Garrett Ventry, a communications aide to Chuck Grassley on the Senate Judiciary Committee, resigned on Saturday morning after NBC News asked him about a sexual harassment allegation in his past. Ventry had been helping direct the strategy to steer Brett Kavanaugh’s Supreme Court nomination after Christine Ford came forward to accuse him of sexual assault. In addition, Ventry worked at a public-relations firm that was involved in crafting a widely publicized (and mocked) theory that Ford had identified the wrong man 36 years ago; Ventry also resigned from that company on Saturday.
NBC reported that the 29-year-old Ventry had been fired in 2017 from the office of North Carolina House Majority Leader John Bell, where he served as social media adviser:
Sources familiar with the situation said Ventry was let go from Bell’s office after parts of his résumé were found to have been embellished, and because he faced an accusation of sexual harassment from a female employee of the North Carolina General Assembly’s Republican staff.
There was little further information about the specific allegations. Ventry told NBC, “”I deny allegations of misconduct.”
In a statement, Judiciary Committee Chairman spokesman Taylor Foy said, “While (Ventry) strongly denies allegations of wrongdoing, he decided to resign to avoid causing any distraction from the work of the committee.”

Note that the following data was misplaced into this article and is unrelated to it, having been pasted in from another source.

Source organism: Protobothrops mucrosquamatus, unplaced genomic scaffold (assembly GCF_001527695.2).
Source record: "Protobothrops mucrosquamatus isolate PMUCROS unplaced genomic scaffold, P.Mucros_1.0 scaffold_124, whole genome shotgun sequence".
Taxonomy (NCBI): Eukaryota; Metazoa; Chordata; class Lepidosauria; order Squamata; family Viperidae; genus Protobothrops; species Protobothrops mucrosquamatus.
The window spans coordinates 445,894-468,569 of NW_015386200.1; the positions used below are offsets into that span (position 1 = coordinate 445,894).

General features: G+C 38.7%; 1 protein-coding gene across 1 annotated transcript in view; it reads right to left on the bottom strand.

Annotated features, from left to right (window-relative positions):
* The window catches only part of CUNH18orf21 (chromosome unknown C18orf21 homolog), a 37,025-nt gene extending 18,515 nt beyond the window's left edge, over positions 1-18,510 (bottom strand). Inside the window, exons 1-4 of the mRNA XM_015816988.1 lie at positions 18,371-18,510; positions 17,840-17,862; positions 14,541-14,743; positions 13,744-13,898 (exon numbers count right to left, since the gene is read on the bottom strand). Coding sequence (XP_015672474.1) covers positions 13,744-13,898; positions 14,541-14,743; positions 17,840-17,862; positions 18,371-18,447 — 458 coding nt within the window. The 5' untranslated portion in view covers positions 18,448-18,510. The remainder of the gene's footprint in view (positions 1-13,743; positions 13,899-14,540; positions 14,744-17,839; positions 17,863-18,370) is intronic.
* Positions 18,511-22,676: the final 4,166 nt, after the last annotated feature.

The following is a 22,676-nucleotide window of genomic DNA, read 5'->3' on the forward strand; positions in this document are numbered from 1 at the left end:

The spectacle of a Republican staffer on the committee quitting over such allegations would be uncomfortable enough on any given day. But it looks particularly unseemly considering the drama playing out around Kavanaugh and Ford, and given Ventry’s associations beyond the Judiciary Committee.
Ventry — who maintains an active social media presence and frequently speaks with reporters — also worked at CRC Public Relations, a prominent GOP firm known for helping to “swift boat” John Kerry in 2004, in one of the more ignoble attack campaigns in recent decades.
On Friday, Politico reported that the company had worked directly with Republican judicial activist Ed Whelan to concoct a bizarro theory that Ford had mistaken Kavanaugh with another classmate her high school, who bore a resemblance to the judge. That thesis, which had been hinted at as providing incontrovertible evidence of Kavanaugh’s innocence, backfired spectacularly. Gentry said that the Senate Judiciary Committee had no prior knowledge of Whelan’s strategy, but questions continue to swirl about who did.
CRC said on Saturday that Ventry had been on hiatus from the firm, but that it had accepted his resignation.
Ventry’s downfall is just the latest setback for Kavanaugh’s nomination:
But these hurdles are ultimately sideshows to the big question: whether Christine Ford agrees to testify.